A guide to bicycle disc brakes
A guide to bicycle disc brakes
The disc brakes that were once a must-have for mountain bikes have become the new standard. From different types to maintenance, here is everything you need to know.
It’s no longer weird to see disc brake bikes—from training and training at the Hardcore Road World Championships, to weekly store rides, to small town pub crawls—brakes that were once a staple of mountain bikes have become new. Things standards. Even better, almost every price can now provide a strong braking force. Although disc brakes can have a huge impact on your riding, they can be heavier and sometimes more challenging to maintain. So whether you are persevering or already swaying, here are basic guidelines on disc brakes and how to make the most of them.
Types of bicycle disc brakes
There are two main types of disc brakes: mechanical, which uses cables (just like rim brakes) and hydraulic, which uses hydraulic oil instead of cables in a completely sealed pipeline. When braking, pressure forces fluid into the caliper, pressing the brake pads on the brake disc.
If you are interested in buying a bicycle with disc brakes for less than $1,000, then you might end up choosing mechanical brakes. This lower cost option will allow you to spend less money and still own a bicycle with reliable, all-weather braking power. In addition to price, some riders prefer cable disc brakes because they are easier to operate at home and are compatible with most mechanical brake levers. But more and more bicycles are equipped with hydraulic disc brakes. For home mechanics, this more expensive option is usually more difficult to maintain.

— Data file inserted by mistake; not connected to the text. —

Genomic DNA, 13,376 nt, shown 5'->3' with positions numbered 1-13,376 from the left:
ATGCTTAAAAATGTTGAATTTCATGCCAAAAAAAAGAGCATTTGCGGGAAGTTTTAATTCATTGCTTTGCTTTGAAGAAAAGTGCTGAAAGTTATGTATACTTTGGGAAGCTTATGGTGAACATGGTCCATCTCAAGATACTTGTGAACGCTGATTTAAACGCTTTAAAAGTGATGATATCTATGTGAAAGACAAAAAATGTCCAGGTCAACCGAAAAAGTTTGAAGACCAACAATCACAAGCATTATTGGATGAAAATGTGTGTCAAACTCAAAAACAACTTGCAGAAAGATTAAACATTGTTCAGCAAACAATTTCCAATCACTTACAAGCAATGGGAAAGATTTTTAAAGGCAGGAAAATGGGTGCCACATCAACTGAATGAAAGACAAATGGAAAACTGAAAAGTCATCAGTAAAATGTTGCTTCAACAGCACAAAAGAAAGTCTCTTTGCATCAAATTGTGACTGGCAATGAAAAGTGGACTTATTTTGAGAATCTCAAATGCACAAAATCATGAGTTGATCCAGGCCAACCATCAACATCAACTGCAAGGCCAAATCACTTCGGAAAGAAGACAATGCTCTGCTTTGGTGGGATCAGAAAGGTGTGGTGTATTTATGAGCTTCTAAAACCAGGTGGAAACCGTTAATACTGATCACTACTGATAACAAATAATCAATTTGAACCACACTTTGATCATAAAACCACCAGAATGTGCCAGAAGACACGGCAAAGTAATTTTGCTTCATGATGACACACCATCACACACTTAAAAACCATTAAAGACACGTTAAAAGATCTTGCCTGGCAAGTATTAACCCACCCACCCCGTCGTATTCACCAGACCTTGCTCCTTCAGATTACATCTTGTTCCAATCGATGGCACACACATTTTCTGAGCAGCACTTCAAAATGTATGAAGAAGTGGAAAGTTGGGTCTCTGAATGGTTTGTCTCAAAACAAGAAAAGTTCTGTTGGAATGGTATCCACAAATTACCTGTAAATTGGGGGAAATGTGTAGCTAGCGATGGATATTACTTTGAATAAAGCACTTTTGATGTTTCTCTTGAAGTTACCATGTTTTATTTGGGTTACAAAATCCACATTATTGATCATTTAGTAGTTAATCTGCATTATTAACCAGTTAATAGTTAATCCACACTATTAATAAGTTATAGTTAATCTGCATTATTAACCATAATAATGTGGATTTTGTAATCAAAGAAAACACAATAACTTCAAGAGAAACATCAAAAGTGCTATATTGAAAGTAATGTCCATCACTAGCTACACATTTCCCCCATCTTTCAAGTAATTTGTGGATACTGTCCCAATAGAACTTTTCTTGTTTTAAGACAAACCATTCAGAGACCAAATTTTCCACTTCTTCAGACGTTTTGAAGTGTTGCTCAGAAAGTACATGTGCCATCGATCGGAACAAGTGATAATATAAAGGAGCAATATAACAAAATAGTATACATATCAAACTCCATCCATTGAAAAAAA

We recommend letting a workshop mechanic deflate your brakes (the old hydraulic oil is flushed and replaced with fresh oil), because you need to use the correct oil, which matches your brakes for proper thermal management . Although this is more costly than replacing the cable, it only needs to be done once every six months.
Disc brake calipers
The brake lever is connected to the calipers on the front and rear brake discs through the brake pipeline. The caliper contains opposing pistons on either side of the rotor; pressure from the brake lines engages these pistons, pushing the brake pads inward to contact the brake disc. The resulting friction will slow down the speed of the bicycle.
Disc brake caliper maintenance
If your rotor can’t spin freely, you know-the friction, grinding, and screams that result will drive you crazy-it may consume some of your power. Usually, the calipers are not aligned.
Solve this problem by loosening the two bolts that connect the caliper to the frame or front fork so that the caliper can move left and right. Swing the caliper to ensure that it moves freely, and then pull the corresponding brake lever firmly. This will clamp the caliper to the rotor. While holding down the brake lever to hold the caliper in place, tighten the top and bottom bolts until they are snug. Then re-tighten the top bolt to the torque specification, and then tighten the bottom bolt.